The exhibition titled 1/1/1/1/1 – the result of cooperation between Anda Rottenberg, one of the most distinguished Polish art curators, and the outstanding artist Mirosław Bałka – will inaugurate the artistic programme of OP ENHEIM, a new institution of culture located in a historical tenement in the heart of Wrocław. The opening of the exhibition on 19 October will be followed on the next day by a meeting with the featured artist, a lecture by cultural expert Piotr J. Fereński and a concert performed by Jasmine Guffond.
OP ENHEIM is a new space of culture in Wrocław, which consists of an art gallery on the first floor of a historical tenement in Solny Square and the Herz Salon – a venue for meetings, discussions and intimate concerts located in a beautiful attic with a view of the Old Town. Kama Wróbel, the art director of the new institution, explains that the aim of the Foundation is to support contemporary art by developing a network of cooperating institutions in Wrocław, Berlin and different European countries. “We are interested in socially engaged, original projects that will make a bold statement about the surrounding reality. OP ENHEIM will closely observe the dynamics of the ongoing cultural and historical processes as well as changes in identity, as demonstrated by our first exhibition, in which Mirosław Bałka refers to the history of the former Oppenheims’ House and its inhabitants,” she adds.
Anda Rottenberg, the curator of the exhibition, wrote in her statement introducing the presentation: “The Baroque tenement in Solny Square in Wrocław has a long history. Its most recent chapter begins on the white walls of the still empty rooms on the most presentable floor, which have been tattooed with yellow gas gleaming in fragile neon tubes. Mirosław Bałka’s composition, which inaugurates the functioning of the OP ENHEIM gallery, is very special in character. It comprises four neon lights forming the inscription of the word ‘HOMELAND’ in Polish, German, Hebrew and Latin. The same concept sounds different in each of these languages, so what emerges here is a reflection of the idea of unity in many: four different-looking words mean the same while meaning different things. After all, the subsequent generations of people who resided in the tenement may have differed in their thinking about homeland, and different shades of the concept are encapsulated in the languages that they used.”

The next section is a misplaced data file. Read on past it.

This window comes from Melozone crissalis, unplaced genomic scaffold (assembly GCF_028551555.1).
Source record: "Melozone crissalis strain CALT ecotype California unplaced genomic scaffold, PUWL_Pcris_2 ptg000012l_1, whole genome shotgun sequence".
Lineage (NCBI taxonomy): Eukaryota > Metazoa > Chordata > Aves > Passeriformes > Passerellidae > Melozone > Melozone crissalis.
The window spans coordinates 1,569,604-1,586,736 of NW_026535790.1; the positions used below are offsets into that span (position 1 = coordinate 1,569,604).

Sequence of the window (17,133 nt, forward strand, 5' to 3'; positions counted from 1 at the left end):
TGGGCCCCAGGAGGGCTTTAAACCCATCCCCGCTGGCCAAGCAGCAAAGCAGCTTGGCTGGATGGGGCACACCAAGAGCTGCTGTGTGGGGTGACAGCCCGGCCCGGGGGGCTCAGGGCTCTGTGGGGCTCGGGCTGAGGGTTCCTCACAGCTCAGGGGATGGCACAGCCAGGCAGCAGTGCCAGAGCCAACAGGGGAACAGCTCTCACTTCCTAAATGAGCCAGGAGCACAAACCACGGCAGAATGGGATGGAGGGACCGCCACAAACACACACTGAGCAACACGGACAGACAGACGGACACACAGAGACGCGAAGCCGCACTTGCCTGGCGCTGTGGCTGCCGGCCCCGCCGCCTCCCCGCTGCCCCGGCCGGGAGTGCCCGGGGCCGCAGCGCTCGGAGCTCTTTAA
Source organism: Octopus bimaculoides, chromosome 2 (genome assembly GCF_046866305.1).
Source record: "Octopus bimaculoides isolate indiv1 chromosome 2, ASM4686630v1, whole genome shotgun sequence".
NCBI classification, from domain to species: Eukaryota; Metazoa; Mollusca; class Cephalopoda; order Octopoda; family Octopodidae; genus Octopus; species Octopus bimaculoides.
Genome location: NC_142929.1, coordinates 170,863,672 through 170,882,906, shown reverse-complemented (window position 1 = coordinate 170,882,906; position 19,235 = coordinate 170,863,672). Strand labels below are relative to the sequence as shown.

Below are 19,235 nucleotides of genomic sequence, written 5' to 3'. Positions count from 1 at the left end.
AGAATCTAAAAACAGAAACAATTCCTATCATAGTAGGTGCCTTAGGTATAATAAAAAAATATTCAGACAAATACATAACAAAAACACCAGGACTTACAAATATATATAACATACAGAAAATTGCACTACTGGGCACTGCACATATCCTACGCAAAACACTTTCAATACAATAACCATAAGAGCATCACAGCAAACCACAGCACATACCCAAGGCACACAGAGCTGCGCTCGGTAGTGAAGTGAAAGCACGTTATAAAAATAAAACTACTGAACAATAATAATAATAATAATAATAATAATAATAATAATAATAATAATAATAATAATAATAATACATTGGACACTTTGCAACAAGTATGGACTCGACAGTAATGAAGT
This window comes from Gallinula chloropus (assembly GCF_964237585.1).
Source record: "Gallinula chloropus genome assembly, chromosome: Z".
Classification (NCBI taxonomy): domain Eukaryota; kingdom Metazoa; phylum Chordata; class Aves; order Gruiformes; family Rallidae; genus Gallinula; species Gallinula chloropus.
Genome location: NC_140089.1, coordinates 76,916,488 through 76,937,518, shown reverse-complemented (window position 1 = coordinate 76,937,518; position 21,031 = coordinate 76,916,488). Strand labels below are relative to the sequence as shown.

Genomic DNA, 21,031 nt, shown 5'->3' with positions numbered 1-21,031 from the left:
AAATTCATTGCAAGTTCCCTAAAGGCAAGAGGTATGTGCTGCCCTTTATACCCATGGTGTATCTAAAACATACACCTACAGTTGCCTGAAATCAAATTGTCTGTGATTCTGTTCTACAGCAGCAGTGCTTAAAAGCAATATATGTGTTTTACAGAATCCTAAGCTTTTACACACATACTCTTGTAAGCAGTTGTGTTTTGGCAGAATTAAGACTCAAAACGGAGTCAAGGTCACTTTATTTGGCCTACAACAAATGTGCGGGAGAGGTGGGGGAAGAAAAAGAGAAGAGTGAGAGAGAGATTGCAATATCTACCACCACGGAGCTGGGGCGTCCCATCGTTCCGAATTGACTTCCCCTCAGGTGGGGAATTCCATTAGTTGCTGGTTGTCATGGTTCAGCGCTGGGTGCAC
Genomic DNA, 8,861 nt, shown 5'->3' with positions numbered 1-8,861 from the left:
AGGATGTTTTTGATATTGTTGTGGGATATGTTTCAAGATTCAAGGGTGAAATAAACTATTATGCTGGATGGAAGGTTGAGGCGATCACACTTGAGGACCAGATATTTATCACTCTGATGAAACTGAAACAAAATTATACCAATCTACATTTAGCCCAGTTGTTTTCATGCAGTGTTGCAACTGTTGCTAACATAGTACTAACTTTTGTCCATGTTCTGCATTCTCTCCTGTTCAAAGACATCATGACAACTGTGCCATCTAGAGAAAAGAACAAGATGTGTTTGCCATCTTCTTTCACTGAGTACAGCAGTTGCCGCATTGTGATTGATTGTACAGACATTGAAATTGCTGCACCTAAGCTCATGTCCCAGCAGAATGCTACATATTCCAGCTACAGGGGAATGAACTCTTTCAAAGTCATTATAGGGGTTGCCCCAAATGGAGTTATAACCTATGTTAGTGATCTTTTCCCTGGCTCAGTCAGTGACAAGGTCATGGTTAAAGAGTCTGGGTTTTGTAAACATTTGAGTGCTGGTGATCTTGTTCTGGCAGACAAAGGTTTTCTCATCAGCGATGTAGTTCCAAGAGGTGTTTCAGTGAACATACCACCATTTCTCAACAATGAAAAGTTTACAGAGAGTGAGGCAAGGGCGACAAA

Meetings with art in the Herz Salon
On Saturday, 20 October, OP ENHEIM invites the public to the cosy Herz Salon in the attic, where events accompanying the exhibition will be held. The first one is a meeting with Mirosław Bałka and Anda Rottenberg, which will be followed by the lecture “The state and the city as a space of meetings and divisions, or what Mirosław Bałka’s art makes us think about,” delivered by cultural expert Piotr Jakub Fereński. It will be an opportunity to think whether art is influential and important enough to overcome silence, oblivion and indifference, and whether means of artistic expression can be used in the fight against various exclusions or repressions. These reflections revolving around the exhibition will be summarised by Jasmine Guffond’s concert, which will mark the end of OP ENHEIM’s inaugural programme. The Berlin-based sound artist and composer will present a specially prepared project inspired by Mirosław Bałka’s exhibition.
The history of the tenement
The unique building at 4 Solny Square, which provides the background for the inaugural exhibition at OP ENHEIM, is one of few edifices in the Old Town that survived the bombardment of Wrocław during the siege of Festung Breslau relatively unscathed. Its history dates back to the 13th century. When Heymann Oppenheim purchased the tenement in 1810, it became the seat of a bank and the home of the Oppenheim family. In the years to come, it would become an important centre in the life of the Jewish community in Wrocław. The famous shoe shop of the Herz family, which offered international mail-order services, was located on the ground floor for over 40 years (hence the current name of the multifunctional space in the attic). The second world war was a painful caesura in the lives of the inhabitants of the tenement. An opportunity to write a new chapter in its history appeared in 2013 when the “green house in Solny Square” was acquired by the OP ENHEIM Foundation and a meticulous renovation process began. Over the next few years, the characteristic façade from the 1990s was redesigned in the Baroque style but retained its colour, which is easily recognisable by Wrocław dwellers. Well-preserved fragments of frescoes on the ground, first and second floors, which date back to different historical periods, have been restored too. The polychromes in the interiors can be seen by visiting Fuzja na Solnym restaurant. The renovation carried out in 2013-2018 is among some of the most successful recent examples of restorative work and provides a model of best practices in conservation.
The second life of the Oppenheim House
Apart from the areas used by the Foundation, the Oppenheim House is the seat of partner organisations, including Krzyżowa Music, Europa-Forum (Polish-German Economic Club), Heinle, Wischer und Partner Architekci Sp. z.o.o. and Deutsch-Polnische Stiftung Kulturpflege und Denkmalschutz (German-Polish Foundation for the Preservation of Cultural Monuments).
Inside the tenement there is also a flat that will be used by artists in residence (whose practice, alongside the presentation of works from the Foundation’s collection, will enrich OP ENHEIM’s artistic programme) as well as Fuzja na Solnym restaurant and Bema Café. Thanks to their functioning and the cultural and artistic activeness of the Oppenheim House, the tenement is beginning to teem with life just like in its heyday.
Admission to the events accompanying the exhibition is free of charge. The number of places is limited.